The Best Outdoor Hanging Plants for Spring

Infuse vibrant color and interest into your front porch or patio this spring with lush, low-maintenance greenery.

Photo By: Flynnside Out Productions

Photo By: Flynnside Out Productions

Photo By: Flynnside Out Productions

Photo By: Flynnside Out Productions

Photo By: Flynnside Out Productions

Photo By: Flynnside Out Productions

Photo By: Flynnside Out Productions

Photo By: Flynnside Out Productions

Photo By: Flynnside Out Productions


The key to keeping jade plants healthy is allowing plenty of drying time between waterings. Check the soil every three days — if it's moderately dry, the plant is doing okay, and if the soil is very dry, it needs water. When a jade plant isn't receiving adequate water, its leaves will shed and may develop brown spots.

Tassel Fern

Tassel ferns are perfect for filling large spaces on porches or patios, and they work great in multiples. Since tassel ferns need shade, hang them in areas that never receive direct sunlight, and water them two to three times per week.

'Marble Queen' Pothos

'Marble Queen' pothos is the most common houseplant, both for its ability to help clean indoor air and for its low-maintenance needs. These plants need very little water and you can let them dry out during the fall and winter months. If the soil feels completely dry, use a spray bottle to water the soil and leaves.


Kalanchoe is a perennial that requires minimal fertilization and care to survive. Since this succulent has the tendency to grow quite large, it's best to keep it hanging a good distance from others. Should your kalanchoe begin to outgrow its hanging pot, consider planting it in the ground using cactus mix.

'Spiky Blue' Gray Hair Grass

'Spiky Blue' is a low-maintenance species that thrives both in containers and planted in the ground. This bright green grass brings bold color to an outdoor space while also introducing beautiful, soft texture to homes with rigid lines or super modern architecture. Make your own hanging rope planter >>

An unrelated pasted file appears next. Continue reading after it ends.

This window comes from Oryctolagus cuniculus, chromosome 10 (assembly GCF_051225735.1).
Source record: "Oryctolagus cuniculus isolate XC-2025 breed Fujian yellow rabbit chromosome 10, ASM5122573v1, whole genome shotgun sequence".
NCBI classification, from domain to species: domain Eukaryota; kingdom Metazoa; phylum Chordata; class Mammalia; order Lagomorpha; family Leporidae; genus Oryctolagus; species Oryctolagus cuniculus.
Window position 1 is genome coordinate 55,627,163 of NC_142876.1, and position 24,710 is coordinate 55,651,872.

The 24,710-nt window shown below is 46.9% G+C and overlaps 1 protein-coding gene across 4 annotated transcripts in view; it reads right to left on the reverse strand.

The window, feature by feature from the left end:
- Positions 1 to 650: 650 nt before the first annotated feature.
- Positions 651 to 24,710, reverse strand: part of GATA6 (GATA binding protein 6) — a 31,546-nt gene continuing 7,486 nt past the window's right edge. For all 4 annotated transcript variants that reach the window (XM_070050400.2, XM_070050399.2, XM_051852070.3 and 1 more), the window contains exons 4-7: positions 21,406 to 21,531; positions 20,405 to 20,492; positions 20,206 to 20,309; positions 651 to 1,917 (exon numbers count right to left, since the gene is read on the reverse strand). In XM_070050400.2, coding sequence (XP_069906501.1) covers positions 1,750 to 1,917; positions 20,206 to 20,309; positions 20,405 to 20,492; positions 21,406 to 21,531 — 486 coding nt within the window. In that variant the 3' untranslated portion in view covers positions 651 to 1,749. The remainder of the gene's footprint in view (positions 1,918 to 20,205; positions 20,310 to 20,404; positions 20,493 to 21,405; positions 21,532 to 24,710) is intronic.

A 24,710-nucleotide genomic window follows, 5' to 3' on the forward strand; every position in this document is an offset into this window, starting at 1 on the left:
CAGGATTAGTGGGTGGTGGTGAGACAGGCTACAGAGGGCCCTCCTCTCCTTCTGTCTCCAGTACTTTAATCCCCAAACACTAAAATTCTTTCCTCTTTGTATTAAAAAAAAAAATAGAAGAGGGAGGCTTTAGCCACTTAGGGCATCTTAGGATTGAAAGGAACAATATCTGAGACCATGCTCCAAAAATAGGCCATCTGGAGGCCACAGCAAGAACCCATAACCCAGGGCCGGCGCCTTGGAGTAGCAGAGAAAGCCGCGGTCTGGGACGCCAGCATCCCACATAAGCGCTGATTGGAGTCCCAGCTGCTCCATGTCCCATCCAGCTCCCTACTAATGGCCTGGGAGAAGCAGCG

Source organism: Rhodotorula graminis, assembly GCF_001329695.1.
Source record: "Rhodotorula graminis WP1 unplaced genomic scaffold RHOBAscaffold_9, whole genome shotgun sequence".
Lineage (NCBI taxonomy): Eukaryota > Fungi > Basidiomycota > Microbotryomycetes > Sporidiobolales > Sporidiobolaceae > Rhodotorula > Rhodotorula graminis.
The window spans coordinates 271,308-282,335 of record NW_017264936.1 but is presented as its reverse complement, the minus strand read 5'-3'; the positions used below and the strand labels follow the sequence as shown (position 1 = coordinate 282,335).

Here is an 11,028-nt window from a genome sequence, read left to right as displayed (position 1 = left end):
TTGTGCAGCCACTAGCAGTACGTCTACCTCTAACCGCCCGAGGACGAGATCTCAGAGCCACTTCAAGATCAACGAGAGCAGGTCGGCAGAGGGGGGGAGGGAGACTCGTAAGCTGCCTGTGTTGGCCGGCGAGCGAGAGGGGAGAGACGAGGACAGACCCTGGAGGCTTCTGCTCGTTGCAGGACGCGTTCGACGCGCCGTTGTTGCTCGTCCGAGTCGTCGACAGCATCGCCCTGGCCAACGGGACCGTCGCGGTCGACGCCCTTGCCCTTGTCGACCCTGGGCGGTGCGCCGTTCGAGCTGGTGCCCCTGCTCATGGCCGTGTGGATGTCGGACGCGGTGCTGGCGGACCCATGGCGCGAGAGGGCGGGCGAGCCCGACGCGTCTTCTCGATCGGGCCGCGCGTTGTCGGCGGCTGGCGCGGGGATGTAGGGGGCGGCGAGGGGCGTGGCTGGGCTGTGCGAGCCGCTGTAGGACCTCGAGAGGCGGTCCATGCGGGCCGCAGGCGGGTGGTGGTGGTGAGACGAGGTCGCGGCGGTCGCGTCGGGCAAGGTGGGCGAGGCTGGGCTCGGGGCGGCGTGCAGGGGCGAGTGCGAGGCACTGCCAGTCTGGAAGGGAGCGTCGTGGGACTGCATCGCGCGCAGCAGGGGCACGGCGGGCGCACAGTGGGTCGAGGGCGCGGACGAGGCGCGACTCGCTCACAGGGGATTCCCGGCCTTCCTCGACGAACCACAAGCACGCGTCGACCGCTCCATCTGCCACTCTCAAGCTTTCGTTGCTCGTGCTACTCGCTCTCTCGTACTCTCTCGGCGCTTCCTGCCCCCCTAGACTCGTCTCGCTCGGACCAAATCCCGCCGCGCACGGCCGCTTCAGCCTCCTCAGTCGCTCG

Medinilla magnifica

Medinilla magnifica is a great choice for spring with its green and pink coloring and striking similarity to tulips. This plant prefers a lot of light and is best hung along the outer areas of a porch or patio. Medinilla thrives best between 63 and 77 degrees F and prefers dry soil.

Eastern Hay-Scented Fern

Known to thrive in shade or partially sunny spaces, Eastern Hay-Scented Fern is used by gardeners to fill voids in planting beds or yards, due mostly to its ability to grow quickly. Characterized by yellow-green coloring, this fern has a similar scent to fresh-cut hay. Because of its rapid growth, this plant is a perfect fit for porches and patios in need of privacy from neighboring homes.

Staghorn Fern

Staghorn ferns are a favorite of decorators and designers because of their graphic shape and ability to flourish on vertical surfaces. Often mounted to a placard and hung vertically, these plants do well in shaded or indoor spaces and can even handle humid environments. Staghorn ferns should be watered two to three times per week and fertilized once a month.


Begonias are the whole plant package: they bring bright color, texture and shape to a space; they're easy to care for; and they can thrive both indoors and outdoors. When potting begonias, it's important to use rich, organic potting soil and to place them in areas that don't receive direct sunlight. To determine how often to water begonias, stick your finger into the soil; if the top inch of the soil is dry, this means the begonia needs water. Plus, you'll need to add fertilizer to the pot every six weeks.

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